Amrita installs advance warning system against landsides in Sikkim


Sikkim is one Indian state which has always been a pioneer in a lot of things. Right from imposing a total ban on the use of plastic to ban inorganic fruits and vegetables encouraging organic farming, the list of ‘firsts’ of this Himalayan state seems to be endless. And adding another feather on its cap, the State will soon become the first Indian state to have an advance warning system against landsides. The system, being installed by the Amrita Vishwa Vidyapeetham, ranked India’s eight best university by the Ministry of Union Human Resource Development’s National Institute Ranking Framework for 2018 – and co-funded by the Ministry of Earth Sciences, targets the Sikkim-Darjeeling belt, which is among the world’s most prominent ‘landslide hotspots’.

Director of Centre for Wireless Networks and Applications, Amrita Vishwa Vidyapeetham, Maneesha Sudheer, while interacting with the media post the announcement about the installation of the system said, “The new IoT (Internet of Things) system for landslides, that is being put in place, is custom developed for Himalayan geology.”

“The system consists of over 200 sensors which can measure geophysical and hydrological parameters like rainfall, pore pressure and seismic activity,” further added Sudheer, who spearheads landslide research at the university.

Adding further she said, “It will monitor a densely populated area spanning 150 acres around the Chandmari village in Sikkim’s Gangtok area. This area has seen landslides in the past, the first one being reported in 1997.”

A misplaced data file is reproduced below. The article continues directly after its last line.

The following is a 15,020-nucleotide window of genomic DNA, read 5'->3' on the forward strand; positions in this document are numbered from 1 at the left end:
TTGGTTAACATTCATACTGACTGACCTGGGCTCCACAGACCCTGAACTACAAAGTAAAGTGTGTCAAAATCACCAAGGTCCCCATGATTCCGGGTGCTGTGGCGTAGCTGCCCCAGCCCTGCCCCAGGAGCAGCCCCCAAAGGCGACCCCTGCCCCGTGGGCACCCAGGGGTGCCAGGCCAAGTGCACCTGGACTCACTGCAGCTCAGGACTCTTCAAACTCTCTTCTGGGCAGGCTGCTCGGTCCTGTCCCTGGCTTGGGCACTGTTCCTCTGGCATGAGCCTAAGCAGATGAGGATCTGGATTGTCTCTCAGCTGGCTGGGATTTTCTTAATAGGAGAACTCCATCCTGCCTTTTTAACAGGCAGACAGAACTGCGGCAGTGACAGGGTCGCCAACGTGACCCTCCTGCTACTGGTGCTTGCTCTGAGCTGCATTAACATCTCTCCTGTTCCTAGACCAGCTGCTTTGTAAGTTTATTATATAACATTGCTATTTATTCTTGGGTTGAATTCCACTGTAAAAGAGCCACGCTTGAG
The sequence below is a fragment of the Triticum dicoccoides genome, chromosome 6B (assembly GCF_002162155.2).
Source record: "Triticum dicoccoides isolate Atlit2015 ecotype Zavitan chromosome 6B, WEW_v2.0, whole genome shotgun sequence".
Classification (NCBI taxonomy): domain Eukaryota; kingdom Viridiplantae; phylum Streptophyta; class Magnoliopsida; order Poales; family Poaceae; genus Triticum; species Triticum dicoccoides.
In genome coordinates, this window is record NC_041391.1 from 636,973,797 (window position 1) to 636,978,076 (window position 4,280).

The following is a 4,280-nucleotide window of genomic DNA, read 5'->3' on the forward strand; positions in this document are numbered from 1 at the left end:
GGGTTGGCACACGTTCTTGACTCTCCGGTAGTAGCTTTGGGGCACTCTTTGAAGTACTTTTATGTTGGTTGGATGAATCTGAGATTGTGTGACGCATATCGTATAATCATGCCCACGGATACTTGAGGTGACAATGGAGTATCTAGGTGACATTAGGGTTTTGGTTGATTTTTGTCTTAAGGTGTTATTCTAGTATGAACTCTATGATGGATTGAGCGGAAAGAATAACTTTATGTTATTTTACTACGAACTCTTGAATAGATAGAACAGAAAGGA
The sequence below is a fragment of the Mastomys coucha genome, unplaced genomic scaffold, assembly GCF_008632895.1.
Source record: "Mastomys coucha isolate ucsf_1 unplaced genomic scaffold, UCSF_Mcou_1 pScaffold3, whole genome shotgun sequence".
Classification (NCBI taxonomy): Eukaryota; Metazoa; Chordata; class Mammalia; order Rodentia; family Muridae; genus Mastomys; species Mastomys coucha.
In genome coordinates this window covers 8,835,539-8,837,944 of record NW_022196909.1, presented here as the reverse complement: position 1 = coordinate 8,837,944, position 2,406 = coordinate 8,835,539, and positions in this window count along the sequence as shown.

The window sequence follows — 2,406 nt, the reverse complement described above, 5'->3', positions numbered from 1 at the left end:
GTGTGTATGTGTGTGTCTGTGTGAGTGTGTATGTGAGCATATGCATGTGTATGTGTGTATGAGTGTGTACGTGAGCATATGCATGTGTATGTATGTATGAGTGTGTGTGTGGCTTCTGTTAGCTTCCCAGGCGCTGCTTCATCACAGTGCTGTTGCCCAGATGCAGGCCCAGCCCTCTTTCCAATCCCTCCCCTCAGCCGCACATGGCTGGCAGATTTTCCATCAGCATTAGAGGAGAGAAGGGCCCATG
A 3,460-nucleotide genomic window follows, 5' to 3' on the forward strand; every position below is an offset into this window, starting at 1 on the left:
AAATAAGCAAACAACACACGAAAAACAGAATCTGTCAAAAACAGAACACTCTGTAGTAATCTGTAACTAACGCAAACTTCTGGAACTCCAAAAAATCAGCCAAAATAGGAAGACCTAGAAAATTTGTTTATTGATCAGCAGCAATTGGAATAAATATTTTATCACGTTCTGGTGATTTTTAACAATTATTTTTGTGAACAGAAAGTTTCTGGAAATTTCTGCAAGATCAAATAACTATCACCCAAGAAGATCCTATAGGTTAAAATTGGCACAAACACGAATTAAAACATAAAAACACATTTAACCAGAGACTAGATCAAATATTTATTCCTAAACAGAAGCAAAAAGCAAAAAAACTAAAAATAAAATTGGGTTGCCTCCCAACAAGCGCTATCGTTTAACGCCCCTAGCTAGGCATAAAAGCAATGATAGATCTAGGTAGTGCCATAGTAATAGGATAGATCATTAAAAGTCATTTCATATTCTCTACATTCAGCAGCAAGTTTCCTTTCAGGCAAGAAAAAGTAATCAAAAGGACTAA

System’s Mechanism

The system works in a particular mechanism and it is all about collection of real time data and analysing it to provide the accurate data.
Explaining more about the working mechanism, Sudheer said, “The system collects real-time, continuous data from the sensors, performs basic analysis at the Field Management Center (FMC) located on the site in Sikkim, and relays it to the Data Management Center (DMC) at the university centre in Kerala’s Kollam district.”

“The university researchers are using the data to characterise and learn the geological and hydrological nature and response of the hill with respect to the dynamic and real-time meterological variations to develop the Landslide Early Warning Model for that area,” she further said, adding, “To improve the system’s reliability and enhance the early warning duration, a three-level Landslide Early Warning Model has been developed.”

Explaining further she said, “The first level, based on rainfall threshold, has successfully completed the testing phase and is ready to go live and issue alerts for potential landslides at the state level.”

“In the second level, the system would generate a Factor of Safety (FOS) value for various points on the hill in real-time that will provide a more specific warning for the Chandmari region based on the rainfall, moisture and pore pressure sensor data from the field,” she further said, adding, “In the third level, the system would use data derived from the movement and vibration sensors to issue landslide detection warning, she pointed out. This multi-level warning system will help disaster management authorities to take steps to mitigate and manage potential landslide threats in a proactive and effective manner.”

In Conclusion
As part of the project, Several Community engagement programmes have been performed to disseminate knowledge regarding the impact of the landslides, the working of the proposed warning system and its capability to warn about imminent landslides. The university had earlier installed a landslide warning system in Kerala’s Munnar district, which has issued several successful warnings till date.



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